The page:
Breaking Down the Staff Behind Arms

Curious who exactly made Arms? We were too.

When Arms was revealed back in January, we only had some scant clues as to who exactly was working on the latest new property from Nintendo. Kosuke Yabuki, who previously directed Mario Kart 8, presented the game and was credited as the producer. Aside from that, all we could do was wonder. Now, with the game out in the wild, here’s a quick breakdown of the key players behind the development of Arms.

Let’s start with Yabuki, who is the producer of Arms and also Mario Kart 8 Deluxe. He started with Nintendo back in 2005 as a planner for The Legend of Zelda: Twilight Princess. After that, he transitioned to Hideki Konno’s team, working on Mario Kart Wii and Nintendogs + Cats. Mario Kart became his focus for the next few years as he ascended to the director role for Mario Kart 7 and 8. It appears that he sort of replaced Konno as the producer of the Mario Kart/Nintendogs teams following Konno’s transition to working on mobile games. Out of E3 2017, we found out that Yabuki is the head of Production Group No. 9 at Nintendo EPD (the current name for Nintendo’s internal development division, standing for “Entertainment Planning & Development”). Unrelated but worth noting for posterity, Production Group No. 8 appears to be the Super Mario Odyssey team (and EAD Tokyo) while Production Group No. 1 is working on Xenoblade Chronicles 2.

The direction of Arms is credited to three Nintendo employees who all started in the middle of the GameCube era. Kenta Sato started off doing debug work on Mario Kart: Double Dash!! and Pikmin 2 before moving to programming. His most notable projects were Wii Sports (and Resort), Wii Fit, Nintendo Land, and Mario Kart 8. Arms is his first directorial gig.

Shintaro Jikumaru started off in technical support for a number of years, helping out with Mario Power Tennis, Super Mario Strikers, the Endless Ocean series, and Super Smash Bros. Brawl. After assisting with Mario Kart Wii, he moved officially to the planning side of development on 7 and 8 before jumping into a director’s seat on Arms.

The third and final credited director, Masaaki Ishikawa has a background in art, first doing 3D design work on Nintendogs, Mario Kart DS, and Wii Play. He stuck around with Mario, doing more artwork for New Super Mario Bros., New Super Mario Bros. Wii, and Mario Kart 7. Following his work on 7, Ishikawa was the Art Director on New Super Mario Bros. 2 and Mario Kart 8.

It’s worth noting that Ishikawa’s work on New Super Mario Bros. 2 was alongside Yusuke Amano, who went on to direct Splatoon. The 2012 3DS game was, in general, kind of a B-team project, especially as New Super Mario Bros. U was being made around the same time. However, less than five years after its release, New Super Mario Bros. 2’s director is at the top of Splatoon’s team and the art director is at the top of the Arms team. B-team no more.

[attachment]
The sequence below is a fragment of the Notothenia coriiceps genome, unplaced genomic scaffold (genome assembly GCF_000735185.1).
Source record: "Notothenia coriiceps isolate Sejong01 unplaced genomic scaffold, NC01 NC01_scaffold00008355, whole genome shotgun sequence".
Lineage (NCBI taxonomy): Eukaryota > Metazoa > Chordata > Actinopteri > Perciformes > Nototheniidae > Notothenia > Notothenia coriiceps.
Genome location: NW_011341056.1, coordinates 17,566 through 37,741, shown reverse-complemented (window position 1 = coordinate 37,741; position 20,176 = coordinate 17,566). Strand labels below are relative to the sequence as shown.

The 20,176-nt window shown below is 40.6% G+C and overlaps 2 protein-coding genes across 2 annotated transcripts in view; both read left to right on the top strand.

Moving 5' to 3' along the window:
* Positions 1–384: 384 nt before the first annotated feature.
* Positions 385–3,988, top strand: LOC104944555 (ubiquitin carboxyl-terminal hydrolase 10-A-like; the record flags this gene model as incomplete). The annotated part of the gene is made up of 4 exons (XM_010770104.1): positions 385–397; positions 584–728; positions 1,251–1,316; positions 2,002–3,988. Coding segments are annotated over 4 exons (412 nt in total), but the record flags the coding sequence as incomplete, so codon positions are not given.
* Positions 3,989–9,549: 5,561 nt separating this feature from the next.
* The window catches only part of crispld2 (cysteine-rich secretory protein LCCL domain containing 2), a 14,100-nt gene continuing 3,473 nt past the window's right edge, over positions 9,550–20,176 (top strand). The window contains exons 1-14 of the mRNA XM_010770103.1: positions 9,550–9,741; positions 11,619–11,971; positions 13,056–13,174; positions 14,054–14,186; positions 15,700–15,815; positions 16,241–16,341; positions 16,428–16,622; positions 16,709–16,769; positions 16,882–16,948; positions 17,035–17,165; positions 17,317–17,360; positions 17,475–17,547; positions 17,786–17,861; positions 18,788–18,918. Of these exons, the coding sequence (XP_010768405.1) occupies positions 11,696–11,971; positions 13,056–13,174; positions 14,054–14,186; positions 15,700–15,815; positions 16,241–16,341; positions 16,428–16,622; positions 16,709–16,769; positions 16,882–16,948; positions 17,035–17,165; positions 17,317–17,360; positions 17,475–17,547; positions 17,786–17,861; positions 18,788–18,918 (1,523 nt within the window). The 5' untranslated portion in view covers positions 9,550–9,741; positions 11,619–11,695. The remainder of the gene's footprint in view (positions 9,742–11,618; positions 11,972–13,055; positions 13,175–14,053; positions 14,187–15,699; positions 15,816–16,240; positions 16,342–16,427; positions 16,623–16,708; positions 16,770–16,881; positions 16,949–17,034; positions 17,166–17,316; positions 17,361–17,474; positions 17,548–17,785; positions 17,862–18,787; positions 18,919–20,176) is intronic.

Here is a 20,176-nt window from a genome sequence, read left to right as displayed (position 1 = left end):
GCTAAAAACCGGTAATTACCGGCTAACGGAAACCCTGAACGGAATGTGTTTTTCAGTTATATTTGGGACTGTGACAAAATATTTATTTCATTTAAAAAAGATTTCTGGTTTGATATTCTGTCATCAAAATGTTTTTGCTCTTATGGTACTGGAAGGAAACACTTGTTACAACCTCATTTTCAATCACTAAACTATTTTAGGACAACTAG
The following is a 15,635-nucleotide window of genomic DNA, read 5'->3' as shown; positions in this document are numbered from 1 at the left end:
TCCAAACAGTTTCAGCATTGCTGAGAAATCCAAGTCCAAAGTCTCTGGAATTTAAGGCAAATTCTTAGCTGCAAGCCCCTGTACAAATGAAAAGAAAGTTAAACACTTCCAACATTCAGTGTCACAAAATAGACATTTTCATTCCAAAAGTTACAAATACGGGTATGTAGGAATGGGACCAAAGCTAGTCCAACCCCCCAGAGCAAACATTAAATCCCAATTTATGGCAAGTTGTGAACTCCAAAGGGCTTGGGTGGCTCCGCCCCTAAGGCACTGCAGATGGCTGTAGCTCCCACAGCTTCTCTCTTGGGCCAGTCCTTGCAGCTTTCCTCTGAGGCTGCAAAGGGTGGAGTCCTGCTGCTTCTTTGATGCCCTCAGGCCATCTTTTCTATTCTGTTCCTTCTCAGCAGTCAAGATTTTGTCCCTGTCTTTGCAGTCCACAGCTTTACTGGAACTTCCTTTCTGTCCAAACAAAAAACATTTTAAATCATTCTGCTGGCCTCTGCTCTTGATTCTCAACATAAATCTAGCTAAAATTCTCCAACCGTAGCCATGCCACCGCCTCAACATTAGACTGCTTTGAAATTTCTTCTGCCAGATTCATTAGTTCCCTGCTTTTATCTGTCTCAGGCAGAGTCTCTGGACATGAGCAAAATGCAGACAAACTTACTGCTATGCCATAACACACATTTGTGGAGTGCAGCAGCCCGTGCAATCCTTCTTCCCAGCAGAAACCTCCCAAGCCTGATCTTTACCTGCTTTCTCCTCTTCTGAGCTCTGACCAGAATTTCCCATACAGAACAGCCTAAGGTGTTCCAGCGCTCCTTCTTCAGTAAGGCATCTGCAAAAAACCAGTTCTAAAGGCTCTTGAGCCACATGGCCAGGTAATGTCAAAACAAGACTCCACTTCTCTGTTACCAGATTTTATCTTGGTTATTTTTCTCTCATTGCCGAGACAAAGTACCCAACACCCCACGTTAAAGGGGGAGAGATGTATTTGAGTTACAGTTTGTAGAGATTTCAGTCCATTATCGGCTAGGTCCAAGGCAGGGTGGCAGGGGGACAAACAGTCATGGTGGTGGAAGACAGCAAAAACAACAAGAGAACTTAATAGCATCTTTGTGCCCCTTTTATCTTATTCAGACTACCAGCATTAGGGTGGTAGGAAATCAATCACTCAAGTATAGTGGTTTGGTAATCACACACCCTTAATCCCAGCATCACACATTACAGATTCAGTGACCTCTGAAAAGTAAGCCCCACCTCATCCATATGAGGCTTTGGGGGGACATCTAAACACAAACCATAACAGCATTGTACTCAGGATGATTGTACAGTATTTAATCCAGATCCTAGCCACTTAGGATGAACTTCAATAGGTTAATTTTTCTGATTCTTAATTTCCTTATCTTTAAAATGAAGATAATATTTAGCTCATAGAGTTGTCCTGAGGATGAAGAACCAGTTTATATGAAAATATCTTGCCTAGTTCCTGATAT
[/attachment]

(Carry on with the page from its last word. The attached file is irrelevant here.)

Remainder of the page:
The rest of the development team seems to be primarily made up of Mario Kart 8 developers, with a healthy mix of employees from other projects. Some who didn’t work on Mario Kart 8 previously worked on Mario Kart 7, and it seems like those who didn’t touch 8 were likely consumed in the early HD development struggle on Wii U, as they went from Mario Kart 7 to assisting with Nintendo Land and Pikmin 3.

Credited under character art are Ryo Hamada and Michiho Ito. Hamada worked on Kiki Trick and Skyward Sword before, while Ito worked on Splatoon. In a weird way, it seems like that influence is evident in Arms.

The team credited under UI (user interface) has no Mario Kart experience. Instead, they worked on projects like Super Mario Maker, Pikmin 3, the New Super Mario Bros. series, the Animal Crossing series, and the Wii series. Honestly, that’s probably a great call on Nintendo’s part because the UI in Arms is way better and more refined than Mario Kart 8’s.

One thing that stood out to me from looking at the Arms credits was Yugo Hayashi’s apparent involvement. He’s credited under Level Design and the last thing he worked was as the Director of Star Fox Zero and Star Fox Guard. It’s likely he joined on with the team later on in development, as Star Fox Zero came out a little more than a year before Arms. Hayashi also previously worked on Mario Kart Wii.

Lastly, Koichi Kyuma is credited under Sound Engineering. Kyuma most recently worked on Super Mario Maker and has past credits that include Photo Dojo, Band Brothers DX, and Electroplankton. The composers are Atsuko Asahi and Yasuaki Iwata, both of which worked on Mario Kart 8.

So from that overview and scan of the Arms staff credits, it seems like this was very much a Mario Kart team project, and maybe one of the first major projects to be finished after the 2015 EAD restructuring. It’ll be interesting to see the credits on future internal Nintendo projects to see how, if at all, any of the structure has changed. On that note, I’ll probably be back here in a month figuring out how Splatoon 2’s development team changed from the first one.

Source: Nintendo World Report Updates


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